The different types of dietary fiber:

 

Insoluble Fiber:

When it comes to insoluble fiber, the body simply cannot break it down and so it passes through the digestive system without any nutrient absorption. This type of fiber essentially aids in regulation of the GI tract.

Soluble Fiber:

Soluble fiber can be broken down in the gut and has multiple beneficial functions improving overall wellness.

Prebiotic Fiber:

Additionally some types of fibers are considered prebiotics; these too CANNOT be broken down in the digestive tract but help promote gut health.

 

Health benefits of fiber:

 

1. Gut Health:

Prebiotics are categorized as fiber, though not all fiber is considered a prebiotic. Prebiotic fibers are resistant to hydrolysis (being broken down in our bodies by additional of water) and therefore being broken down and digested. Where prebiotic fiber is different from insoluble fiber is that it is fermented by the gut microflora and stimulates growth of beneficial gut bacteria ultimately improving health.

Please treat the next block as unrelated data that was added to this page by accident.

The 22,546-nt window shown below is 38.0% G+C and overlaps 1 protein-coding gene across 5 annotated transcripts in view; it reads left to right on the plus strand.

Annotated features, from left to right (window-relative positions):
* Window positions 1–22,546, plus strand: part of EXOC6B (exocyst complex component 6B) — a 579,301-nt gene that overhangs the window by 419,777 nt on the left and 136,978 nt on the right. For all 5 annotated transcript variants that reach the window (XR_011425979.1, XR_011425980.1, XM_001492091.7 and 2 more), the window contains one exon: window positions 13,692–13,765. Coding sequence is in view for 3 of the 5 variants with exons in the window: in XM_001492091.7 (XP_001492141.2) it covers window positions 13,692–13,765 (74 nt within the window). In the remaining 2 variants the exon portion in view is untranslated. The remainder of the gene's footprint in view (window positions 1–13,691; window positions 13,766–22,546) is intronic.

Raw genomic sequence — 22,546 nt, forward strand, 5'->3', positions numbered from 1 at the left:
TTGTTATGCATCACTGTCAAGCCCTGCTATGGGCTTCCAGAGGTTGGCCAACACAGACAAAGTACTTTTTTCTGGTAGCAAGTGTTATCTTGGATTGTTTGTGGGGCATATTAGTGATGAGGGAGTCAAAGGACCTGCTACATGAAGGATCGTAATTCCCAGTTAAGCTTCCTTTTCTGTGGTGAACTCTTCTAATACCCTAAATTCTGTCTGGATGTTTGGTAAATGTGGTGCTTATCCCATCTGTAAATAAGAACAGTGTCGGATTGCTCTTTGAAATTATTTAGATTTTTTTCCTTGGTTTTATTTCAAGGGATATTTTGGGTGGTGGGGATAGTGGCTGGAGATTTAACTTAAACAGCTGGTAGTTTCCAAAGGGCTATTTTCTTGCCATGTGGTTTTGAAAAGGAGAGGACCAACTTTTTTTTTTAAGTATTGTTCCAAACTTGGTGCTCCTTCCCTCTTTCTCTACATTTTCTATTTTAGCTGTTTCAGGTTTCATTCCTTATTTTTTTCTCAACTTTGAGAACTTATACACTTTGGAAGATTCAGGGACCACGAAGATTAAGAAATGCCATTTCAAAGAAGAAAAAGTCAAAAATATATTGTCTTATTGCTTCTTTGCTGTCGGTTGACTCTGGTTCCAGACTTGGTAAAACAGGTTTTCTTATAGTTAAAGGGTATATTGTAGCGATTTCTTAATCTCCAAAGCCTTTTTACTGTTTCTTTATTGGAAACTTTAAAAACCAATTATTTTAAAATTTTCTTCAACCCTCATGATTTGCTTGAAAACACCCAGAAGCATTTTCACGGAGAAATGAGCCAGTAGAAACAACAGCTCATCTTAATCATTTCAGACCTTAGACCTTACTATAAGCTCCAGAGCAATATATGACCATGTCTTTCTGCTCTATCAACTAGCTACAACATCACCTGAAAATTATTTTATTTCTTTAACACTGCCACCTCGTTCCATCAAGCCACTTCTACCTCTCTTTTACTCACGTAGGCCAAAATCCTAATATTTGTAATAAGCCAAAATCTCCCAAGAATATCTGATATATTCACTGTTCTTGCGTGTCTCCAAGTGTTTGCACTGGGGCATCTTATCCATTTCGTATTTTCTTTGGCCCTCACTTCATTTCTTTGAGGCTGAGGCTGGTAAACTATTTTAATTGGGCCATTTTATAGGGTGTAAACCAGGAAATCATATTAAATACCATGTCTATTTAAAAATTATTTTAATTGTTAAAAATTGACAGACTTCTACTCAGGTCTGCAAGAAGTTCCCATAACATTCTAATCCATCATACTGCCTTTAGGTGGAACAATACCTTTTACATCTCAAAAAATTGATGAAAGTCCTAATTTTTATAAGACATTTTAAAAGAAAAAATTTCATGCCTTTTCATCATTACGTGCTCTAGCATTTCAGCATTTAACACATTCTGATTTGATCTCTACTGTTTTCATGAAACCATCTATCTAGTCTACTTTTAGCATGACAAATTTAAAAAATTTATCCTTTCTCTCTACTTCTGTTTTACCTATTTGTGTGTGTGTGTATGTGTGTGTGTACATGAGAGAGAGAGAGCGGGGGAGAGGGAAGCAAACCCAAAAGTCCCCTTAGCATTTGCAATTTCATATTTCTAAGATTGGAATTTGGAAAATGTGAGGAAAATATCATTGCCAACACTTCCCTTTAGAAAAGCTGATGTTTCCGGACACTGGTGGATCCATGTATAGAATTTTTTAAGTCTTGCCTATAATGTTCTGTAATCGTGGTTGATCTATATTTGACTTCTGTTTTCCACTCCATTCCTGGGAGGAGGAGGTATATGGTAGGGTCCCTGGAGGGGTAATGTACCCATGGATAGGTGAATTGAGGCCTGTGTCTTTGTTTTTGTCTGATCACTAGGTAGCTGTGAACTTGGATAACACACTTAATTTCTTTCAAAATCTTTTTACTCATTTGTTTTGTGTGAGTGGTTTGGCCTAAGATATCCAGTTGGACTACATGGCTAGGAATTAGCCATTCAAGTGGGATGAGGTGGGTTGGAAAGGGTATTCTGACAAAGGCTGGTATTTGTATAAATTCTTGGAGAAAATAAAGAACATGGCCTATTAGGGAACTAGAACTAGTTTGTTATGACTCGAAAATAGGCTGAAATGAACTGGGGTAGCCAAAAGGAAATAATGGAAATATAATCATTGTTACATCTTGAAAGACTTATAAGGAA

2. Improved Energy:

Insoluble fiber in the diet helps to slow absorption of other digestible nutrients therefore allowing a steady flow of energy and helps to stabilize blood sugar levels. Often times what can happen when we ingest non-fibrous carbohydrates and starches is that these carbs breakdown into sugars. If there is too much sugar in our system all at once, levels of the hormone insulin spike-up, and insulin travels throughout the body to gather-up excess sugar (to normalize blood sugar levels) and turns takes them into fat for later use. This will also spike your energy levels for a short time leading to a quick drop once the high-sugar levels have been normalized – leaving you feeling drained. So not only will ample amounts of fiber help upkeep consistent energy & blood sugar levels to keep you feeling good, but it may help you avoid unwanted weight gain via sugar conversion into fat.